Etymology
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siege (n.)

early 13c., segge, "a seat, chair, stool; ceremonial seat of a king," senses now obsolete, from Old French siege, sege "seat, throne," from Vulgar Latin *sedicum "seat," from Latin sedere "to sit" (from PIE root *sed- (1) "to sit").

The military sense, "the stationing of an attacking force before or around a fortified place; the act or process of besieging a city, castle, etc." is attested from c. 1300; the notion is of an army "sitting down" before a place.

The oldest sense preserved in archaic Siege Perilous (early 13c.), the vacant seat at Arthur's Round Table, according to prophecy to be occupied safely only by the knight destined to find the Grail. Also in Middle English "a privy, a latrine, chamber pot" (c. 1400), hence in 16c. "excrement, fecal matter; the anus."

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besiege (v.)

"lay siege to," c. 1300, from be- + siege. Related: Besieged; besieging.

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*sed- (1)

Proto-Indo-European root meaning "to sit."

It forms all or part of: assess; assiduous; assiento; assize; banshee; beset; cathedra; cathedral; chair; cosset; dissident; dodecahedron; Eisteddfod; ephedra; ephedrine; ersatz; icosahedron; inset; insidious; nest; niche; nick (n.) "notch, groove, slit;" nidicolous; nidification; nidus; obsess; octahedron; piezo-; piezoelectric; polyhedron; possess; preside; reside; saddle; sanhedrim; seance; seat; sedan; sedate; (adj.) "calm, quiet;" sedative; sedentary; sederunt; sediment; see (n.) "throne of a bishop, archbishop, or pope;" sessile; session; set (v.); sett; settle (n.); settle (v.); siege; sit; sitz-bath; sitzkrieg; size; soil (n.1) "earth, dirt;" Somerset; soot; subside; subsidy; supersede; surcease; tanist; tetrahedron; Upanishad.

It is the hypothetical source of/evidence for its existence is provided by: Sanskrit a-sadat "sat down," sidati "sits," nidah "resting place, nest;" Old Persian hadis "abode;" Greek ezesthai "to sit," hedra "seat, chair, face of a geometric solid;" Latin sedere "to sit; occupy an official seat, preside; sit still, remain; be fixed or settled," nidus "nest;" Old Irish suide "seat, sitting," net "nest;" Welsh sedd "seat," eistedd "sitting," nyth "nest;" Old Church Slavonic sežda, sedeti "to sit," sedlo "saddle," gnezdo "nest;" Lithuanian sėdėti "to sit;" Russian sad "garden," Lithuanian sodinti "to plant;" Gothic sitan, Old English sittan "to sit."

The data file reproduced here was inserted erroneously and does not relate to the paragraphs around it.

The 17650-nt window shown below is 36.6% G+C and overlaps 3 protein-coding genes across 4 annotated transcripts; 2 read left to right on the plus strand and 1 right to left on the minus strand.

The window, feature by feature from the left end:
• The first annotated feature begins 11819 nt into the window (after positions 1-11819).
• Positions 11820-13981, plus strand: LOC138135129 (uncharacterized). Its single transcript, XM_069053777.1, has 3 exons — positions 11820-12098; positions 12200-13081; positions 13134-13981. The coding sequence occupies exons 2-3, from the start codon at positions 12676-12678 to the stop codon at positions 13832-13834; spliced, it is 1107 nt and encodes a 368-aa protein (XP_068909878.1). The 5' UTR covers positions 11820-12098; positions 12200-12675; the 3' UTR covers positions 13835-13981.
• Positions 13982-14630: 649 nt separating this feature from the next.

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cheval de frise (n.)

1680s, from French, literally "horse of Frisia," supposedly because it was first employed there as a defense against cavalry (at the siege of Groningen); from French cheval "horse" (see cavalier (n.)). Plural chevaux de frise.

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fifth column (n.)

1936, from Gen. Emilio Mola's comment at the siege of Madrid during the Spanish Civil War that he would take the city with his four columns of troops outside it and his "fifth column" (quinta columna) in the city.

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barrack (n.)

1680s, "temporary hut for soldiers during a siege," from French barraque, from Spanish barraca (mid-13c. in Medieval Latin) "soldier's tent," literally "cabin, hut," a word of unknown origin. Perhaps from Celt-Iberian or Arabic. The meaning "permanent building for housing troops" (usually in plural) is attested from 1690s.

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pyrgologist (n.)

"one versed in the structure and history of towers," 1877, from Greek pyrgos "a tower, wall-tower, siege-tower; highest point of a building" (a technical term in architecture, of uncertain origin, according to Beekes "clearly Pre-Greek") + -ologist. It seems to have been used once, in The Athenaeum of Aug. 18, 1877, and then forgotten except in dictionaries.

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scape (v.)

early 13c., scapen, "to escape (siege, battle, etc.), depart from (confinement, etc.)," a shortened form of escape; frequent in prose up to late 17c. By late 14c. in the general sense "avoid death, peril, punishment, or other danger." Related: Scaped (sometimes 15c.-16c. with strong past tense scope); scaping. As a noun from c. 1300, "an escape."

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zig-zag (n.)

also zigzag, 1712, from French zigzag (1670s), perhaps from German Zickzack (though this is attested only from 1703), possibly a reduplication of Zacke "tooth, prong." Earliest use in German is in reference to military siege approaches. Originally in English used to describe the layout of certain garden paths. As an adjective from 1750; the verb is recorded from 1774. The brand of cigarette paper is from 1909. Related: Zig-zagged; zig-zagging.

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beleaguer (v.)

1580s, "besiege, surround, blockade," literal and figurative, from Dutch or Low German belegeren "to besiege," from be- "around" (from Proto-Germanic *bi- "around, about;" see by) + legeren "to camp," from leger "bed, camp, army, lair," from Proto-Germanic *legraz- (from PIE *legh-ro-, suffixed form of root *legh- "to lie down, lay"). A word from the Flemish Wars (cognates: Swedish belägra, Dutch belegeren "besiege," German Belagerung "siege"). The spelling influenced by unrelated league. Related: Beleaguered; beleaguering.

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